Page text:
[Rd] stats::line() does not produce correct Tukey line when n mod 6 is 2 or 3
Joris Meys
jorismeys at gmail.com
Wed May 31 16:40:30 CEST 2017
And with "equally spaced" I obviously meant "of equal size". It's getting
too hot in the office here...
On Wed, May 31, 2017 at 4:39 PM, Joris Meys <jorismeys at gmail.com> wrote:
> Seriously, if a method gives a wrong result, it's wrong. line() does NOT
> implement the algorithm of Tukey, even not after the patch. We're not
> discussing Excel here, are we?
>
> The method of Tukey is rather clear, and it is NOT using the default
> quantile definition from the quantile function. Actually, it doesn't even
> use quantiles to define the groups. It just says that the groups should be
> more or less equally spaced. As the method of Tukey relies on the medians
> of the subgroups, it would make sense to pick a method that is
> approximately unbiased with regard to the median. That would be type 8
> imho.
>
> To get the size of the outer groups, Tukey would've been more than happy
> enough with a:
>
> > floor(length(dfr$time) / 3)
> [1] 6
>
> There you have the size of your left and right group, and now we can
> discuss about which median type should be used for the robust fitting.
>
> But I can honestly not understand why anyone in his right mind would
> defend a method that is clearly wrong while not working at Microsoft's
> spreadsheet department.
>
> Cheers
> Joris
>
> On Wed, May 31, 2017 at 4:03 PM, Serguei Sokol <sokol at insa-toulouse.fr>
> wrote:
>
>> Le 31/05/2017 à 15:40, Joris Meys a écrit :
>>
>>> OTOH,
>>>
>>> > sapply(1:9, function(i){
>>> + sum(dfr$time <= quantile(dfr$time, 1./3., type = i))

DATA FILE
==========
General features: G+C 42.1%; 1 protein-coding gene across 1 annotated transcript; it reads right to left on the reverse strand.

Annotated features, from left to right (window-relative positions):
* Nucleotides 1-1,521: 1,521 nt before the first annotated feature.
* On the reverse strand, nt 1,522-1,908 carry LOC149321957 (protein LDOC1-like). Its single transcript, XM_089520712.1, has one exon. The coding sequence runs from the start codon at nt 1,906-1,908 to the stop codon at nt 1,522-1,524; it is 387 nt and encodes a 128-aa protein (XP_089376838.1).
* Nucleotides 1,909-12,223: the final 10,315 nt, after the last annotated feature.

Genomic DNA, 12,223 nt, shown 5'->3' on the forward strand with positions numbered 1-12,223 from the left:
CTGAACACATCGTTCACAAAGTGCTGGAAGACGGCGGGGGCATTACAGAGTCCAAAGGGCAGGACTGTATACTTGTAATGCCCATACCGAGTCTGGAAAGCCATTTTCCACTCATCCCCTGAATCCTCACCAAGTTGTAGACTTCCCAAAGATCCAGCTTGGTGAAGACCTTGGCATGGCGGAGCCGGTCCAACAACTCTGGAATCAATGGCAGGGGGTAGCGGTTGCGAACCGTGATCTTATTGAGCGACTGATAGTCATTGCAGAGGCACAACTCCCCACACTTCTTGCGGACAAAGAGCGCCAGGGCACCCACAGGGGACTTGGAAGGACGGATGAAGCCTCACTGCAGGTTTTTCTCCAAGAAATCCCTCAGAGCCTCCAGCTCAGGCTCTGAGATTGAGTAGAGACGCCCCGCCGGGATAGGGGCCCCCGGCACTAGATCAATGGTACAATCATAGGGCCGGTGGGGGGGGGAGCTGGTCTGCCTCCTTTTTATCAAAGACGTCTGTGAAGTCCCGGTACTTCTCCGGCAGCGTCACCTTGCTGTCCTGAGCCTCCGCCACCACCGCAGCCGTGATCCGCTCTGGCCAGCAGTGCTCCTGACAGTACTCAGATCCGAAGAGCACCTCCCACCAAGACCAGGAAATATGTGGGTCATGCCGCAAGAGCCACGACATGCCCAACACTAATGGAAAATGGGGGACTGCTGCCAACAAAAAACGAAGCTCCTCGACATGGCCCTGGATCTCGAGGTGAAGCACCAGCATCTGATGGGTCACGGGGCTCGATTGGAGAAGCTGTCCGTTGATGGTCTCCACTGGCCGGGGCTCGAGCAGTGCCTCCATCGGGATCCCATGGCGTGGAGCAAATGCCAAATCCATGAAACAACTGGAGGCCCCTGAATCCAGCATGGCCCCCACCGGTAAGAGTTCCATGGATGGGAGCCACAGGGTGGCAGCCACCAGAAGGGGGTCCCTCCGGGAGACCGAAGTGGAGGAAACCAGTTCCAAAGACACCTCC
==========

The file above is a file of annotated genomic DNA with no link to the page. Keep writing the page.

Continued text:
>>> + })
>>> [1] 8 8 6 6 6 6 8 6 6
>>>
>>> Only the default (type = 7) and the first two types give the result
>>> lines() gives now. I think there is plenty of reasons to give why any of
>>> the other 6 types might be better suited in Tukey's method.
>>>
>>> So to my mind, chaning the definition of line() to give sensible output
>>> that is in accordance with the theory, does not imply any inconsistency
>>> with the quantile definition in R. At least not with 6 out of the 9
>>> different ones ;-)
>>>
>> Nice shot.
>> But OTOE (on the other end ;)
>> > sapply(1:9, function(i){
>> + sum(dfr$time >= quantile(dfr$time, 2./3., type = i))
>> + })
>> [1] 8 8 8 8 6 6 8 6 6
>>
>> Here "8" gains 5 votes against 4 for "6". There were two defector methods
>> that changed the point number and should be discarded. Which leaves us
>> with the score 3:4, still in favor of "6" but the default method should
>> prevail
>> in my sens.
>>
>> Serguei.
>>
>
>
>
> --
> Joris Meys
> Statistical consultant
>
> Ghent University
> Faculty of Bioscience Engineering
> Department of Mathematical Modelling, Statistics and Bio-Informatics
>
> tel : +32 (0)9 264 61 79 <+32%209%20264%2061%2079>
> Joris.Meys at Ugent.be
> -------------------------------
> Disclaimer : http://helpdesk.ugent.be/e-maildisclaimer.php
>
--
Joris Meys
Statistical consultant
Ghent University
Faculty of Bioscience Engineering
Department of Mathematical Modelling, Statistics and Bio-Informatics
tel : +32 (0)9 264 61 79
Joris.Meys at Ugent.be
-------------------------------
Disclaimer : http://helpdesk.ugent.be/e-maildisclaimer.php
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